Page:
What it’s REALLY like to be a child

In honour of “back to school” time in many countries this week…
Many thanks to the original author of this piece that shares what it was like to be a child back in the dark ages of pre-WWW…of course we’re all too young to remember those days, aren’t we? But read on out of interest, anyway…LOL…

How to tell if you're getting old

We had friends – we went outside and found them.

According to today’s regulators and bureaucrats, those of us who were kids in the 60’s, 70’s and 80’s probably shouldn’t have survived, because our baby cots were covered with brightly coloured lead-based paint which was promptly chewed and licked.

We had no childproof lids on medicine bottles, or latches on doors or cabinets and it was fine to play with pans.

When we rode our bikes, we wore no helmets, just flip-flops and fluorescent ‘spokey dokeys’ on our wheels. As children, we would ride in cars with no seat belts or airbags – riding in the passenger seat was a treat.

We drank water from the garden hose, not from a bottle, and it tasted the same.

We ate chips, bread and butter pudding and drank fizzy juice with sugar in it, but we were never overweight because we were always outside  playing.

We shared one drink with four friends, from one bottle or can and no-one actually died from this.

We would spend hours building go-carts out of scraps and then went at top speed down the hill, only to find out we forgot the brakes. After running into stinging nettles a few times, we learned to solve the problem.

We would leave home in the morning and could play all day, as long as we were back before it got dark. No one was able to reach us and no one minded.

We did not have Play stations or X-Boxes, no video games at all.

No 99 channels on TV, no Netflix, no DVDs, no boxed sets, no IPods or IPads, no mobile phones, laptops, no Facebook, Instagram, Snapchat, Twitter or Google.

We had friends – we went outside and found them.

We played elastics and rounders, and sometimes that ball really hurt!

We fell out of trees, got cut, and broke bones but there were no lawsuits about it.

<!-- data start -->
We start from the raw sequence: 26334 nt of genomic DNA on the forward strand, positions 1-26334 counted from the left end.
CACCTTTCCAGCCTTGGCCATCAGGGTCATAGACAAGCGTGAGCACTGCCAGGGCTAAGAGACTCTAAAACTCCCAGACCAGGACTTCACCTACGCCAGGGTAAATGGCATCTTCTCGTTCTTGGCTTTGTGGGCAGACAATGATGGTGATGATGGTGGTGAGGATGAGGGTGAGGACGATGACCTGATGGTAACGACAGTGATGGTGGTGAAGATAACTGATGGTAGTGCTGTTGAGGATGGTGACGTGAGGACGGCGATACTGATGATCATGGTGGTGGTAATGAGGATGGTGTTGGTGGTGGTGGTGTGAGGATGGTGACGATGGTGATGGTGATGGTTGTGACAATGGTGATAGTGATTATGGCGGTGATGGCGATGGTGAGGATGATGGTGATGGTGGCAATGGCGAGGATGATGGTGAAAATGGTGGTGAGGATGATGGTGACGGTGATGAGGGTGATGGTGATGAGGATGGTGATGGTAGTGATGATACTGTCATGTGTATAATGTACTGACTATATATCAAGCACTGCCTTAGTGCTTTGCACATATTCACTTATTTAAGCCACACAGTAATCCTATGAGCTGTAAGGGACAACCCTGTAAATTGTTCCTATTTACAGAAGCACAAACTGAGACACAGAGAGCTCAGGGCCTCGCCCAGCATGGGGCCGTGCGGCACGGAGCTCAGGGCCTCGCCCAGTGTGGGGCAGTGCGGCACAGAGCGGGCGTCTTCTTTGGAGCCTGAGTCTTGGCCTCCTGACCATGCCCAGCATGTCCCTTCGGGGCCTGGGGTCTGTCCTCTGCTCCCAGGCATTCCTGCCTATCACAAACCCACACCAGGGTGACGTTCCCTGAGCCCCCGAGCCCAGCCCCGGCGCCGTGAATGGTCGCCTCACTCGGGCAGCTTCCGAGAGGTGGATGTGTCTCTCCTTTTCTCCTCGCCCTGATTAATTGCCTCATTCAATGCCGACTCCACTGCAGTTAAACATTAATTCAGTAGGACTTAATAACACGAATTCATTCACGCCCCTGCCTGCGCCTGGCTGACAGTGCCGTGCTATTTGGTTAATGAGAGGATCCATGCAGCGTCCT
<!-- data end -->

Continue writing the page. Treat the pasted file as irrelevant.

We had full on fist fights but no prosecution followed from other parents.

We played chap-the-door-run-away and were actually afraid of the owners catching us.

We walked to friends’ homes.

We also, believe it or not, WALKED to school; we didn’t rely on Mum or Dad to drive us to school, which was just around the corner anyway.

We made up games with sticks and tennis balls.

We rode bikes in packs of 7 and wore our coats by only the hood.

The idea of a parent bailing us out if we broke a law was unheard of…they actually sided with the Law.

Yet this generation has produced some of the best risk-takers and problem solvers and inventors, ever. The past 50 years have been an explosion of innovation and new ideas.

We had freedom, failure, success and responsibility, and we learned how to deal with it all.

Share this on to others who have had the luck to grow up as real kids, before lawyers and government regulated our lives, “for our own good.”

For those of you who aren’t old enough, we thought you might like to read about us!

What do you think the current generation of young people is missing out on?

Please share your views…
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Mischieverse is Suzan St Maur's first book of naughty, humorous poetry ... coming soon from Corona Books UK.Thinking of buying some gifts for folks with a good sense of humour? Check out my latest book of hilarious and somewhat rude poems about the things that get up our noses every day … perfect to chuckle over. In print or Kindle.
Some samples here.
Buy it here.
“An amusing sideways look at anything and everything … the perfect gift.” A E Rawson, novelist.
You’ll love it.

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Thoughts

  1. In the 50s, here in Canada we made tents in our backyards out of blankets and wooden clothespins, hung clothes outside on clotheslines, drank orange juice from real squeezed oranges, drank milk that was delivered to the door by a milkman, grew rhubarb by our back door then picked the stalks and dipped them in sugar, ……….. oooh what changes have occurred with technology 🙂

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